“It is beautiful but there are too many negatives. It burns, it’s porous which makes it unhygienic if you have an undermounted sink as it collects germs and gets damaged, and you have to re-oil it every few months.”

image from housetohome.co.uk

image from housetohome.co.uk

But he adds that there’s nothing wrong with using a mix of surfaces. “The old concept of the triangle of the cooker, sink and fridge is outmoded now. We work in zones. Wood for the eating area, Corian for the sink and food prep and perhaps granite round the cooker where it needs to be able to withstand hot pans.”

As for me? I have stainless steel. It can take the abuse of hot pans, water and scratches without making a fuss. Yes, it is quite an industrial look but we have softened it with leather handles on the cupboards and reclaimed painted floorboards that are an antidote to the cool modernity of the steel. And basically, if it’s good enough for a professional restaurant it’s good enough for me.

stainless steel kitchen worktop

stainless steel kitchen worktop

And, I quite like how it goes with the tin ceiling too.

Further reading on how to plan the perfect kitchen

1

my stainless steel worktop

 

 

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  • katie 21st September 2015 at 9:14 pm

    Hello, could I get your stainless steel supplier please? It’s exactly what I’m looking for (on a budget. A small one!)

    • Kate Watson-Smyth 22nd September 2015 at 5:13 pm

      Hi Katie, this is who I used – MPM Engineering – and they were very good and, certainly at the time, very reasonable. It cost no more to have the tops extra thick, which looks more expensive and luxe so do ask about that, XK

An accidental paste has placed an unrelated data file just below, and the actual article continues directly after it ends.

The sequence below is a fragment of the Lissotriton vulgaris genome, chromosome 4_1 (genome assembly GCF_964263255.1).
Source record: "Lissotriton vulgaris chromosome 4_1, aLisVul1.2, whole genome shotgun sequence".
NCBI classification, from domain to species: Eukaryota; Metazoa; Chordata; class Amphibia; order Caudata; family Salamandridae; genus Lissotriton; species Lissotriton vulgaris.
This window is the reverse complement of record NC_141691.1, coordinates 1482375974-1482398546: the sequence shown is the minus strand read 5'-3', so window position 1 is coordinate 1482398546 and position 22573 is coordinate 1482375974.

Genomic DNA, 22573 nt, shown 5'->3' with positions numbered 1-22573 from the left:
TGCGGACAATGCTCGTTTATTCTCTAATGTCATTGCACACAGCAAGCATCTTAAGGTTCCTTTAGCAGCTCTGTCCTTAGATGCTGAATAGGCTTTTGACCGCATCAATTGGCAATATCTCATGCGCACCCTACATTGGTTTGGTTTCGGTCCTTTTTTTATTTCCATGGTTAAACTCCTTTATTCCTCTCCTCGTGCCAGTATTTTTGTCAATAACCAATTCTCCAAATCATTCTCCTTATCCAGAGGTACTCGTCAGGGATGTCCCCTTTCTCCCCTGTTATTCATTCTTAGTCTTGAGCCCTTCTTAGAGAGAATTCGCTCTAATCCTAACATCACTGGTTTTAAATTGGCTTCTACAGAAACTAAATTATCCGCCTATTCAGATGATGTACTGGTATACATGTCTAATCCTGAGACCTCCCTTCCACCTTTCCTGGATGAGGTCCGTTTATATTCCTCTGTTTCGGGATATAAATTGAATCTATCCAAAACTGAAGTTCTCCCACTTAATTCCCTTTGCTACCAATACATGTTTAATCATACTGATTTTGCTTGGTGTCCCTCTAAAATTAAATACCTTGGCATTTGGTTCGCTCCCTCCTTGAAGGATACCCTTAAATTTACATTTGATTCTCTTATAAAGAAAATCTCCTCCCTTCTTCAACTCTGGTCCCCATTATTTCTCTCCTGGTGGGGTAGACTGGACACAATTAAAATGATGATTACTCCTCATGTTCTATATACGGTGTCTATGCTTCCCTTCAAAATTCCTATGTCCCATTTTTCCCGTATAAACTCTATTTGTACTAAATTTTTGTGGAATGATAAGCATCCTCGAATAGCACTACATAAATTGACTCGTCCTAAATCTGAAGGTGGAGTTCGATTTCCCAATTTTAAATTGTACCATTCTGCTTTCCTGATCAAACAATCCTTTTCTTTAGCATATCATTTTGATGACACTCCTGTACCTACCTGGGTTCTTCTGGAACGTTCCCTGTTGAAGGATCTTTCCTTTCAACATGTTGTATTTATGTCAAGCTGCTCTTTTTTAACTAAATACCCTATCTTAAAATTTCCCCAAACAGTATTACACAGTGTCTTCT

• Tristone Worktops UK 2nd April 2015 at 10:00 am

    The point you made about the mix of surfaces in a kitchen seems very on trend. We have a huge amount of customers now mixing glass, stone and solid surface materials in their work spaces. Interesting read, thanks.

  • Granite worktop company 22nd November 2013 at 4:30 pm

    Excellent post with lots of good info!

  • Andrew 26th August 2013 at 2:05 pm

    Informative post! I agree that it is an important step to choose the right worktop for your kitchen. Besides Granite, there are several other options available these days. Quartz, ceramic, laminated, etc. worktops are also getting popular. The variation in color and patterns of the stone you are choosing for your worktop should match with the interior and accessories in the kitchen.

  • Lucy Mortimer 15th May 2013 at 11:02 pm

    I have kitchen envy reading this! Recycled glass is amazing, the manufacturer I used suggested I to go to the factory and choose the proportions of each colour & material to be used in the worktop – we had shells collected from Brighton restaurants in the mix, and it looked fantastic when it arrived.

  • Carole Poirot 15th May 2013 at 11:38 am

    I’ve always fancied the idea of a worktop made from thick, mat, pale green glass – a little bit like one of those stones that can be found on beaches. Given the choice though, I’d probably stick with a thick, dark wooden one, it always looks great even when aged.